A Timeline of Aboriginal Treaties in Canada
An activity for use with the Canada in the Making site
The history of treaty process in Canada has gone through several
stages. This activity will give you the opportunity to look at a
range of treaties (and the context surrounding them) from the period
of New France to the present. You will analyze these primary sources
(historical documents) and draw conclusions about what was really
intended or hoped for in these treaties - and whether these hopes
were realized. You will make a presentation of your findings and
contribute to a timeline of documents and events.
The first part of this activity is to create a timeline of important
documents. Though there have been many constitutional amendments
over the years, some documents stand out. You will be looking at documents
available in the different sections of the Aboriginals: Treaties
and Relations portion of this Web site.
1. 1499-1779: From First Contact to the Peace and Friendship
2. 1763-1791:The Royal Proclamation, 1763, and Québec
3. 1764-1836: Pre-Confederation Treaties I
4. 1811-1867: Pre-Confederation Treaties II
5. 1867-1870: The British North America Act, 1867, and Sale of
Selkirk Treaty Lands
6. The First Five Numbered Treaties
7. The Indian Act, 1876
8. Numbered Treaties Six and Seven
9. Last of the Numbered Treaties
10. The Williams Treaties and Land Transfer Agreements
11. The Aboriginal Rights Movement
12. Constitutional Reforms and Crises
For each of these sections, you will need to research and present
information all of the following, if applicable:
What was the most important document or documents
of the period cover in your section?
In some sections, there are documents that may have had more
historical importance than others. Identify the m and use them
to answer the questions below.
- The major issue or events addressed by the document.
What events led to the document or documents in this section?
Briefly describe them. For example, were the negotiators trying
to settle a long conflict, gain allies, or transferring the rights
to land so that Europeans could settle and Aboriginals could gain
other perceived benefits?
If there was a theme (or themes) behind treaties and
other documents in this era, what would it be? Consider both
the Aboriginal and European perspective.
- Gaining a peaceful settlement to a long conflict.
- Finding ways to co-exist.
- Opening land for European settlement.
- Getting the materials to survive.
Where do these events and documents fit into the current
state of Aboriginal relations with federal and provincial governments?
Explain which of the following key issues - and there may
be more -the treaties in your section relate to today.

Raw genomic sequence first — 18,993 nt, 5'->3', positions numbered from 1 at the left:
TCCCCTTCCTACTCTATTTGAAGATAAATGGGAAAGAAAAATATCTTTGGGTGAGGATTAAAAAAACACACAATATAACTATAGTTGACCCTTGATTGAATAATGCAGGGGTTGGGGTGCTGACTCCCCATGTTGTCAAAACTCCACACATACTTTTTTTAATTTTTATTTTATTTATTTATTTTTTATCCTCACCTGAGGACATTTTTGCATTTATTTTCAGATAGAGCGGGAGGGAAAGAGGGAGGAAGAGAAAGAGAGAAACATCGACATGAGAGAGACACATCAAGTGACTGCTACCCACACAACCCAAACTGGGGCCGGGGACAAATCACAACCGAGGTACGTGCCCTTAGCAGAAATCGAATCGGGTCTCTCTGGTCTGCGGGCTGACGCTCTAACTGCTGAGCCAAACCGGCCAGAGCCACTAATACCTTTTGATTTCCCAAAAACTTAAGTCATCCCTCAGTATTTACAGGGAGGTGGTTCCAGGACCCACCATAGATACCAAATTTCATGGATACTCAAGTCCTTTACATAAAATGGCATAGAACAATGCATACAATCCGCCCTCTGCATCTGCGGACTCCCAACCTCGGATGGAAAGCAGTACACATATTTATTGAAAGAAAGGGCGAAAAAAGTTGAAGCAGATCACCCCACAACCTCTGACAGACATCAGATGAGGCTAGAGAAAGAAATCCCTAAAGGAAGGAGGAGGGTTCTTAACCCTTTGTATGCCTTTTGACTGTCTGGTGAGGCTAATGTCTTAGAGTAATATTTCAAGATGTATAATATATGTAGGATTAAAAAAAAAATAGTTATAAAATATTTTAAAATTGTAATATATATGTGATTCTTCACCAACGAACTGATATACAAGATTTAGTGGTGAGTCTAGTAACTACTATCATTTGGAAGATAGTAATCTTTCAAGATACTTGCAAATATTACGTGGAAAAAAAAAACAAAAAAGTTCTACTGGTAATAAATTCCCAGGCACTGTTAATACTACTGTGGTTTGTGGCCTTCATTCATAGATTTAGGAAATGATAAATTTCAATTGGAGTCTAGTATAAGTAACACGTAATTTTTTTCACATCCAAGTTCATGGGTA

- Hunting and fishing rights
- Land and resource rights
- Health care
Describe how they relate. For example, for what reason do Aboriginals
claim that they have land rights?
How did these documents affect the relationship between
the Aboriginal peoples who signed and the French or British
colonial authorities, or the Canadian government?
Was there anything that might offend certain Aboriginals
Note what they are, and why they would be offensive.
Discuss all answers with your group. Put your answers on a sheet
of paper and create a timeline that looks something like this:
Your work may be presented in point form or as paragraphs. The
use of illustrations is encouraged.
Note on Sources
Primary sources represent the most authentic resources that historians
can draw upon. The documents that you will be using below may be
digitized, but are still considered primary sources. Try to use
the sources available on the "Canada's Constitutional History"
portion of the Canada in the Making Web site to strengthen
For tips on how to use primary sources, go to the "Using Primary
Sources in Your Work" page.
Secondary sources are works that interpret or analyze an historical
event or phenomenon. Generally the author is at least one step removed
from the event. Although not as authentic as primary sources, secondary
sources are still valuable.
Possible Sources of Information Online
Note: It is important to choose sources that are
produced by reputable institutions or individuals. Such information
is more likely to give you a balanced, neutral view and be prepared
or reviewed by experts.
Canada in the Making: An Overview of the Numbered Treaties
Canada in the Making: Aboriginals: Treaties and Relations
The Canadian Encyclopedia
Natural Resources Canada: The Atlas of Canada
Indian and Northern Affairs: The Historic Treaty Information site
National Archives of Canada: Pride and Dignity